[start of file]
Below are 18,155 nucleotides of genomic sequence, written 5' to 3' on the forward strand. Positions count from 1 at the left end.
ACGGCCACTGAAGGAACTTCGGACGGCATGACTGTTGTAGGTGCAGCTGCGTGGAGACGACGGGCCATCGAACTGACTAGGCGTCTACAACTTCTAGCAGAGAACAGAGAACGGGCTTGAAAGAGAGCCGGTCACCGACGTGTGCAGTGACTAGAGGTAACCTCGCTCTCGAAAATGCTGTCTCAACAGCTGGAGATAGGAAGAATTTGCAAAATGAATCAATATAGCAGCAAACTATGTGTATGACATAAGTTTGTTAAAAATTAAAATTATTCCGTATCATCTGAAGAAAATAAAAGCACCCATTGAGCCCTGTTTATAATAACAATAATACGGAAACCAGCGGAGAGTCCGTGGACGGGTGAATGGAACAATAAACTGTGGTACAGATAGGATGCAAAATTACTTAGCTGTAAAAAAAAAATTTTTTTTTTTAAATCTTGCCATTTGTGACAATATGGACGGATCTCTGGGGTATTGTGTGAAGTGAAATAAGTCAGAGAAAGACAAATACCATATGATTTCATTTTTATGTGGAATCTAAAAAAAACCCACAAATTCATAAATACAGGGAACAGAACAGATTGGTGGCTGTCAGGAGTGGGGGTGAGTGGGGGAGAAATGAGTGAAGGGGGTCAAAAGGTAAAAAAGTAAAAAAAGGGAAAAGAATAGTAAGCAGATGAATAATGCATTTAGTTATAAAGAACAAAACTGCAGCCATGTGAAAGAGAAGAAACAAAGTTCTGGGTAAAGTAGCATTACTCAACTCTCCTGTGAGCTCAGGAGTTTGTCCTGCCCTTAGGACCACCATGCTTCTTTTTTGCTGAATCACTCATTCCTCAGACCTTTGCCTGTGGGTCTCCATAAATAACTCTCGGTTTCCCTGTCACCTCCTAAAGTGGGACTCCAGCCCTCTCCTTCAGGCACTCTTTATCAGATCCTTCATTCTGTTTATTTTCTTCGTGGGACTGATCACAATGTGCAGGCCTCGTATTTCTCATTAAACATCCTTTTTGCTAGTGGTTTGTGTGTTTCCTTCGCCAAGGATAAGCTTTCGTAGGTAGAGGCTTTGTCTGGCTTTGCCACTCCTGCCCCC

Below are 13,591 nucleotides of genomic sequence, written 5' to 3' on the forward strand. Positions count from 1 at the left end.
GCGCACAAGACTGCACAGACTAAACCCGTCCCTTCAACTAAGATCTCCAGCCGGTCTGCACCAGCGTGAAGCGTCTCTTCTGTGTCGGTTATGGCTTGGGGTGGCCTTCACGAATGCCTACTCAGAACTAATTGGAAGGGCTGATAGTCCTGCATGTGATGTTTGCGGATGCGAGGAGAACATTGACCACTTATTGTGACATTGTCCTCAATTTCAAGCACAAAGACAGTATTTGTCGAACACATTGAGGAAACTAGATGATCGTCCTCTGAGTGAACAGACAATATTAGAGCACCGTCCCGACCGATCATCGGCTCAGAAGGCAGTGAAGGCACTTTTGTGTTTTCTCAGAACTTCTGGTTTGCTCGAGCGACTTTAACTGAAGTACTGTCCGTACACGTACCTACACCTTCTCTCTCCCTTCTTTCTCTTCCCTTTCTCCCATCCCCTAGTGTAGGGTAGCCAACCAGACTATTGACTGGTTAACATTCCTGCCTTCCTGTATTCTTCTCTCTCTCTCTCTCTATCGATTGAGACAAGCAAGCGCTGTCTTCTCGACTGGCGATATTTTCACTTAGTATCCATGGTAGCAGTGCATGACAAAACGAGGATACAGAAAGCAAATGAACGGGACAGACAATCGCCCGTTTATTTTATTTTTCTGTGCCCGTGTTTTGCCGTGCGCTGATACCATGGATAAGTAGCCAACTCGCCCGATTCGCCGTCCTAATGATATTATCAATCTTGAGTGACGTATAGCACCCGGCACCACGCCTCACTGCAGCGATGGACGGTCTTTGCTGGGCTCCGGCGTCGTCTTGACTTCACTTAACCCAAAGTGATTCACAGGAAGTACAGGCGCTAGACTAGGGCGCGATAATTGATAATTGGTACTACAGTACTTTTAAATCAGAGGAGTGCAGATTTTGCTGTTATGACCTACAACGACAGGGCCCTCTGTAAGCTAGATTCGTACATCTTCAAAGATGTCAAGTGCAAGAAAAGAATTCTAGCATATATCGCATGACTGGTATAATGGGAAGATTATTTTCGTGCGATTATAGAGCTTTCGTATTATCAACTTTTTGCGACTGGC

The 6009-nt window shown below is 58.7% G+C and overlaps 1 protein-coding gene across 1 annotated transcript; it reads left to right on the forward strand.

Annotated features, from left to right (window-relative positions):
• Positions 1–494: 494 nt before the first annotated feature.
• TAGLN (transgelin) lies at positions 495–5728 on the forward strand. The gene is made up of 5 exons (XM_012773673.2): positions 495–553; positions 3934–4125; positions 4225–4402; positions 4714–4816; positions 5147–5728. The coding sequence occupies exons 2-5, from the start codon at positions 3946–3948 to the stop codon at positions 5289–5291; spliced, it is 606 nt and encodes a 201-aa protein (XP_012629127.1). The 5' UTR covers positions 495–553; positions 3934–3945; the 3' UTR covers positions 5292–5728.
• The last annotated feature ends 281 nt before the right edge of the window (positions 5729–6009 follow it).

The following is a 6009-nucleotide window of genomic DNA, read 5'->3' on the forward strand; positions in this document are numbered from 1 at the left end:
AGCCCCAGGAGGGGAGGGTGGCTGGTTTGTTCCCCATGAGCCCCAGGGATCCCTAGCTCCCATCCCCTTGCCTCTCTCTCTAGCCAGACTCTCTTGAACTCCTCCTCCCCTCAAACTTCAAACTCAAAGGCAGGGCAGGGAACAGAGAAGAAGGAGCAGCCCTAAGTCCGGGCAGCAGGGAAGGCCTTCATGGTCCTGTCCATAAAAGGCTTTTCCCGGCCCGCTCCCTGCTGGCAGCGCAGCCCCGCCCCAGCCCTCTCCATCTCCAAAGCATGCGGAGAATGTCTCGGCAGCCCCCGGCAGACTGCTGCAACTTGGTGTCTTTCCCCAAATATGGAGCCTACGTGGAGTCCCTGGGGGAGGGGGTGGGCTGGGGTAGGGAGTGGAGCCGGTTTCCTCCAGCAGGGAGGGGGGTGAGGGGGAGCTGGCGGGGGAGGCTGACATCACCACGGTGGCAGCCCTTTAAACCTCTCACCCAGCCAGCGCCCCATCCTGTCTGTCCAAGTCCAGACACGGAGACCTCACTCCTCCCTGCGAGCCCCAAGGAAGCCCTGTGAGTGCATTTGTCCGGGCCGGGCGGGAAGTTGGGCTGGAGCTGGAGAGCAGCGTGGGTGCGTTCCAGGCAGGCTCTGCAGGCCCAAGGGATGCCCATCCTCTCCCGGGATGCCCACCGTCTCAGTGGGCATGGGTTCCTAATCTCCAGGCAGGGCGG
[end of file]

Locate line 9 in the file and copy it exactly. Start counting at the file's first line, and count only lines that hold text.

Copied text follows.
• The last annotated feature ends 281 nt before the right edge of the window (positions 5729–6009 follow it).